In a significant move towards sustainability, Air New Zealand has announced the selection of BETA Technologies’ ALIA CTOL (Conventional Take-Off and Landing) as its first all-electric next-generation aircraft. This decision is part of the airline’s “Mission Next Gen Aircraft” program, which aims to introduce commercial flights using next-generation aircraft by 2026.
Designed by electric aerospace company BETA Technologies, ALIA is a battery-powered all-electric aircraft set to join Air New Zealand’s fleet in 2026. While it won’t replace the current fleet, it signifies a crucial step forward in the airline’s commitment to lower-emission aviation.
Air New Zealand’s CEO, Greg Foran, emphasized the significance of this step, stating, “This is a small but important step in a much larger journey for Air New Zealand. There is a lot of work ahead of us, but we are incredibly committed, and this purchase marks a new chapter for the airline.”
He further added, “Decarbonizing aviation isn’t easy, and we have a lot of work to do. We need to accelerate the pace of change in the technology, infrastructure, operations, and regulation. By flying the ALIA, we hope to advance our knowledge and the transformation needed in the aviation system in Aotearoa for us to fly larger, fleet-replacing, next-generation aircraft from 2030.”
BETA’s CEO, Kyle Clark, praised Air New Zealand’s approach to decarbonizing aviation, highlighting their forward-thinking and pragmatic innovation. “Over the past year plus of partnership, collaboration, and diligence, we’ve seen Air New Zealand’s forward-thinking, yet pragmatic and methodical approach to innovation.”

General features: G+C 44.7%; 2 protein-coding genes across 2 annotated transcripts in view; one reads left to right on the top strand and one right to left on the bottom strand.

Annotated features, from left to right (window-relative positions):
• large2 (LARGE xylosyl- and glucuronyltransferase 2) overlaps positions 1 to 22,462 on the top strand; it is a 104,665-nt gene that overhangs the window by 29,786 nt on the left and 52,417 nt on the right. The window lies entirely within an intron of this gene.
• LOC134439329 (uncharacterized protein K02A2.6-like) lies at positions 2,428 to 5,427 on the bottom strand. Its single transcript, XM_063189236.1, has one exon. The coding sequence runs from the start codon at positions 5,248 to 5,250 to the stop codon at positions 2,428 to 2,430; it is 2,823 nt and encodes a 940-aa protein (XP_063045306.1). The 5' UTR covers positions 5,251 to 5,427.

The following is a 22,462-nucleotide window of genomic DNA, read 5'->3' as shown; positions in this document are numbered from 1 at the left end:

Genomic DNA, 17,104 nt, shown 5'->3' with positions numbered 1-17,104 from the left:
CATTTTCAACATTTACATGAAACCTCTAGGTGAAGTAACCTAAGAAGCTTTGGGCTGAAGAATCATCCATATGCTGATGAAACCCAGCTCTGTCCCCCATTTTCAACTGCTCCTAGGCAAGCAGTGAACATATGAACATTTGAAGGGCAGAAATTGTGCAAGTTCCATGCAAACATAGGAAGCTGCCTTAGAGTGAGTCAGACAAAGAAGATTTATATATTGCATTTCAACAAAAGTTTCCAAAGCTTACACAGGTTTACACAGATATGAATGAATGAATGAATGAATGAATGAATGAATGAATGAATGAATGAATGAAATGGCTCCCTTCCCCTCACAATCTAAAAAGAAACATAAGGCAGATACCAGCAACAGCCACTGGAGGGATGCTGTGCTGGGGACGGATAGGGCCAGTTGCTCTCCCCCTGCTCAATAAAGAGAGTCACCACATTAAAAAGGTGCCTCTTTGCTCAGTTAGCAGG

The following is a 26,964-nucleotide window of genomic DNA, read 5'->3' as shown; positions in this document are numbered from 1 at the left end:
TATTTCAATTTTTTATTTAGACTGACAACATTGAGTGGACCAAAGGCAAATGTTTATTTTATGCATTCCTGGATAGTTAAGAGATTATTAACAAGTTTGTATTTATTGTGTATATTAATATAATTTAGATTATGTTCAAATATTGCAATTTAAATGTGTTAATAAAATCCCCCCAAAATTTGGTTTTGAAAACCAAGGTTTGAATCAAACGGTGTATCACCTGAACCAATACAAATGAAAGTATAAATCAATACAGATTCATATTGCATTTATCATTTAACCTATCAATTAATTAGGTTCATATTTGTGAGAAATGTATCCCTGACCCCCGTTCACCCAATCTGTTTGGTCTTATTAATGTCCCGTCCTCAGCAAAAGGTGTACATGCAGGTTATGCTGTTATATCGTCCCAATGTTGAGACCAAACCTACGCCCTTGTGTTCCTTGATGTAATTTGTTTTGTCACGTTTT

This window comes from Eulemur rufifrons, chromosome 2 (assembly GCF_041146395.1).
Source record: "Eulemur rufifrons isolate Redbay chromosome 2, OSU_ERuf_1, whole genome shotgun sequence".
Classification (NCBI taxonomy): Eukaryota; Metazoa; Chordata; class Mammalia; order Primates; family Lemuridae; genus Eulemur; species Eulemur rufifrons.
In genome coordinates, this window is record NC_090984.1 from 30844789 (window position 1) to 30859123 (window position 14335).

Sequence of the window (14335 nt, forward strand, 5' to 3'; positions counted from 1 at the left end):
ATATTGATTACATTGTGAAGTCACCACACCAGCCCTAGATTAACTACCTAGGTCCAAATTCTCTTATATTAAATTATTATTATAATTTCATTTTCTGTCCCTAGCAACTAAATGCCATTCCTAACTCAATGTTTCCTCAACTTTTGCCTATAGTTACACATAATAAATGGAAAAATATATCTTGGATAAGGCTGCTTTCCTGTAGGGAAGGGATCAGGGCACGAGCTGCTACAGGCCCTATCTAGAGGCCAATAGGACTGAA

The ALIA aircraft will initially operate as a cargo-only service, in partnership with New Zealand Post, on a route selected through an expressions of interest (EOI) process with airports across New Zealand. So it could be some time yet before we see electric planes whisking you way for that luxury escape in Queenstown.
Air New Zealand has firm orders for one ALIA aircraft, with options for an additional two aircraft and rights for a further 20 aircraft. The ALIA has already demonstrated its capabilities by flying over 480 kilometers in one flight during testing.
Air New Zealand intends to operate the new plane on routes of 150km which will mean a likely altitude between 1500 to 3000 meters. The ALIA is designed to fly at a speed of up to 270 kilometers an hour. A full charge of the battery is anticipated to take between 40-60 minutes.
The aviation industry has a rigorous safety and risk management culture, and the ALIA will only be brought into service once it has passed testing and is certified as safe to fly by the New Zealand Civil Aviation Authority.
The airline plans to make an announcement in early 2024 revealing the two frontrunner airports that will host the next-generation aircraft, with potential routes such as Auckland to Hamilton, Auckland to Tauranga, or Wellington to Nelson being obvious contenders.